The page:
Cinammon enriches the depth of flavor in many recipes.
In this country, cinnamon makes its mark in sweets. But elsewhere in the world this spice once used in perfumes by the Romans is decidedly savory, showing up repeatedly in curries, stir-fries and grilled meats.
Which makes cinnamon an excellent ingredient for expanding your culinary repertoire. While there are several styles of cinnamon, from Vietnamese to Mexican canella, they can be divided into two major categories, best identified by their quills (sticks), writes Harold McGee in his book “On Food and Cooking.”
The first, traced back to Ceylon or Sri Lanka, is the product of the dried inner bark of the cinnamomum tree and is light brown in color, lightly sweet and when dried rolls into one familiar stick.
The second, native to China and Vietnam, is commonly called cassis and is darker, stronger in flavor and forms a stick with a double roll, McGee explains.
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Use of cinnamon has been traced back to the early days of China and the Middle East, and even is referenced in the Old Testament. The spice route brought cinnamon to Europe, then on to the United States and Mexico.
“Nearly every culture on this planet uses cinnamon sticks,” says Nirmala Narine, of Nirmala’s Kitchen, who travels the world in search of spices.
In Africa, it is a key ingredient in Moroccan tagines and the fiery Ethiopian spice mix berbere. In the Middle East, it flavors lamb and chicken. In India and Pakistan, it is added to the pungent spice blend called garam masala. In Mexico, it adds depth to chocolate.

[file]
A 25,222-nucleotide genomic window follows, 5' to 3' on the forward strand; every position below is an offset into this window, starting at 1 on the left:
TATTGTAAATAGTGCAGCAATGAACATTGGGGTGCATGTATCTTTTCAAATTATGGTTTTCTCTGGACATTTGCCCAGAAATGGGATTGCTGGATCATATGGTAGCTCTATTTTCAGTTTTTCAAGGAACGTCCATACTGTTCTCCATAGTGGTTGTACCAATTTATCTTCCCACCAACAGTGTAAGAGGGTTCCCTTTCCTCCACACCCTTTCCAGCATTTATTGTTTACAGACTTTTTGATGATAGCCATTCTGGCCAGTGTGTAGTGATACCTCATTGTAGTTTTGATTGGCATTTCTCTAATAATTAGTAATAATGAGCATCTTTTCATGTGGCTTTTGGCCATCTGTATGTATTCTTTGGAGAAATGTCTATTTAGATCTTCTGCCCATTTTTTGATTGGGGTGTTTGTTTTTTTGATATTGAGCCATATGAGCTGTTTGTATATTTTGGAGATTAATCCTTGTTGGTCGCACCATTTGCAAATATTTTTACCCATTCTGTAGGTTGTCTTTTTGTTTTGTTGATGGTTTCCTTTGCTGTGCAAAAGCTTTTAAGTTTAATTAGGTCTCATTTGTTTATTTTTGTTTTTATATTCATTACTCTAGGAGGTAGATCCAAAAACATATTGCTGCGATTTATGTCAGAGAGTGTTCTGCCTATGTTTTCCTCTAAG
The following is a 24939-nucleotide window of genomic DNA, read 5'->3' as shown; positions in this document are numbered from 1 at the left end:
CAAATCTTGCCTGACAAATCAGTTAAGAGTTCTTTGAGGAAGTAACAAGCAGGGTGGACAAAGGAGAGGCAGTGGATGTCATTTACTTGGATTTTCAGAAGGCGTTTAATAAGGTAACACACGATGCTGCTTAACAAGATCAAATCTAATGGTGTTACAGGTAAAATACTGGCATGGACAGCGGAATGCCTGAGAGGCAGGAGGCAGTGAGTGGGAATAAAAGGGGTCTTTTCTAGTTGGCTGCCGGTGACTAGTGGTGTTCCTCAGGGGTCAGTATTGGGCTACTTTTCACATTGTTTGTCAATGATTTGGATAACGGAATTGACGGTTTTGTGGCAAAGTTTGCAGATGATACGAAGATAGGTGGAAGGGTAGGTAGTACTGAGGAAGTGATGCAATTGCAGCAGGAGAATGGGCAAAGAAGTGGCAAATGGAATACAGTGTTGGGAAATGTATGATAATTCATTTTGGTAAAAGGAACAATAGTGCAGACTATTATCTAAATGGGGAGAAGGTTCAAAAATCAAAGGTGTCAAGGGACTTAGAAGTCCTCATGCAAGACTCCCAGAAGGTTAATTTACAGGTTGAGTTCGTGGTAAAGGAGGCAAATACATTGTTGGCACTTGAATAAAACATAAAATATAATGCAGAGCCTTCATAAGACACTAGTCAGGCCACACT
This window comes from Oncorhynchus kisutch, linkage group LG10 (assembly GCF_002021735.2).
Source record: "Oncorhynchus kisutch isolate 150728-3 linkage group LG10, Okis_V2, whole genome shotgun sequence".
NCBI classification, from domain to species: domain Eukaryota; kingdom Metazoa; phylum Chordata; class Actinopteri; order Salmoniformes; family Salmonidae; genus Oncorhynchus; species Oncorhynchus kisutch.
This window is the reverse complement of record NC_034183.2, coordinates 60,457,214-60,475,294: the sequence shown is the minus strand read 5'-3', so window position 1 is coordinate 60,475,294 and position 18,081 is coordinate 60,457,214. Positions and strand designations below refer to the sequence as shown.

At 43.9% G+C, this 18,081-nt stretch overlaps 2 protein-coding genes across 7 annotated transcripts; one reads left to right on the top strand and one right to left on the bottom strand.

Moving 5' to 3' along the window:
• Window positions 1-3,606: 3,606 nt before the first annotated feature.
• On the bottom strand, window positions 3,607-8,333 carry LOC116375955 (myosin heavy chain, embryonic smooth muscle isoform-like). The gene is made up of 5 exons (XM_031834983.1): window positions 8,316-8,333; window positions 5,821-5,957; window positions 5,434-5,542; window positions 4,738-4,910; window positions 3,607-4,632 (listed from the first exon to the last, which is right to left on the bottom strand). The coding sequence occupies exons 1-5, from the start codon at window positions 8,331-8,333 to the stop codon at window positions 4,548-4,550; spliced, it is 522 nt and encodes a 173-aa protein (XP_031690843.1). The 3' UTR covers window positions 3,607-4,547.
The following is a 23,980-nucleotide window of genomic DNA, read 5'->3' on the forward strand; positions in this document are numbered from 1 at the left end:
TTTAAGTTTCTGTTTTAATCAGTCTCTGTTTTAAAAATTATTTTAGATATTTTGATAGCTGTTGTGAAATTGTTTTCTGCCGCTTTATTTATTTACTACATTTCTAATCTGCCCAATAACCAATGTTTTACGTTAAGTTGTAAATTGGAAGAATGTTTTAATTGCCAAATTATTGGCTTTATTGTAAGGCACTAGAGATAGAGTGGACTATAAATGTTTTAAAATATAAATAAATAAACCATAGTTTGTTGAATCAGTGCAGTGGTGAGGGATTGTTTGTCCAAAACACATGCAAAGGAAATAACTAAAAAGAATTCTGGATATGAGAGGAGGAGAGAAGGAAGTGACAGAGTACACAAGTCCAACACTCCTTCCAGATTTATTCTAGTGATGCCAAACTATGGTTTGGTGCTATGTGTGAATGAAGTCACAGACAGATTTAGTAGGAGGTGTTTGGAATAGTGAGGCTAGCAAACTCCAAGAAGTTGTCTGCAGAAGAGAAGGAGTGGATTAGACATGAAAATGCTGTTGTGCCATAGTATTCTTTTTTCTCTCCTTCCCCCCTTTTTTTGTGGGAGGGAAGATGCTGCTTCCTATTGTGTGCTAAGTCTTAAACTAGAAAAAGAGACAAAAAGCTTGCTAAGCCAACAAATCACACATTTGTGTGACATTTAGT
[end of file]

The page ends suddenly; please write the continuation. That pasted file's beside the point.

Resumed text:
Grated or whole, cinnamon is versatile and easy to experiment with. Add a few dashes to your favorite meat rub. Saute a stick with onions for your next batch of chili. Or toss in a few sticks with some wine when slow-cooking brisket. (Remove the sticks before serving.)
Here it adds depth to a savory stew native to Tibet.
CINNAMON BEEF STEW
Makes 4 to 6 servings
1 cup plain yogurt
1 tablespoon smoked paprika
1 teaspoon curry powder
2 teaspoons garam masala
1 tablespoon soy sauce
2 teaspoons powdered ginger
3 pounds flank steak, cut into 3/4-inch-cubes
2 tablespoons ghee (clarified butter) or extra-virgin olive oil
1 large yellow onion, finely chopped
1 tablespoon minced garlic
2 cinnamon sticks, roughly 2 inches each
3 bay leaves
2 small tomatoes, peeled, seeded and diced
Salt, to taste
1. In a large bowl, combine the yogurt, paprika, curry powder, garam masala, soy sauce and ginger. Add the beef and turn to coat. Cover the bowl and refrigerate to marinate several hours or overnight.
2. When ready to cook, in a Dutch oven over medium-high, heat the ghee or oil. Add the onion and garlic, then saute until translucent, about 5 minutes.
3. Add the cinnamon sticks and bay leaves, and continue to cook until the onions brown, about another 5 minutes.
4. Add the beef, marinade and tomatoes. Increase heat to high and bring to a boil. Reduce heat to medium and simmer, uncovered and stirring occasionally, for 20 minutes.
5. Reduce heat to a low simmer, cover and cook for another 40 minutes.
6. Remove the cinnamon sticks and bay leaves, then season with salt.
Recipe adapted from Nirmala Narine’s “In Nirmala’s Kitchen,” Lake Isle Press, 2006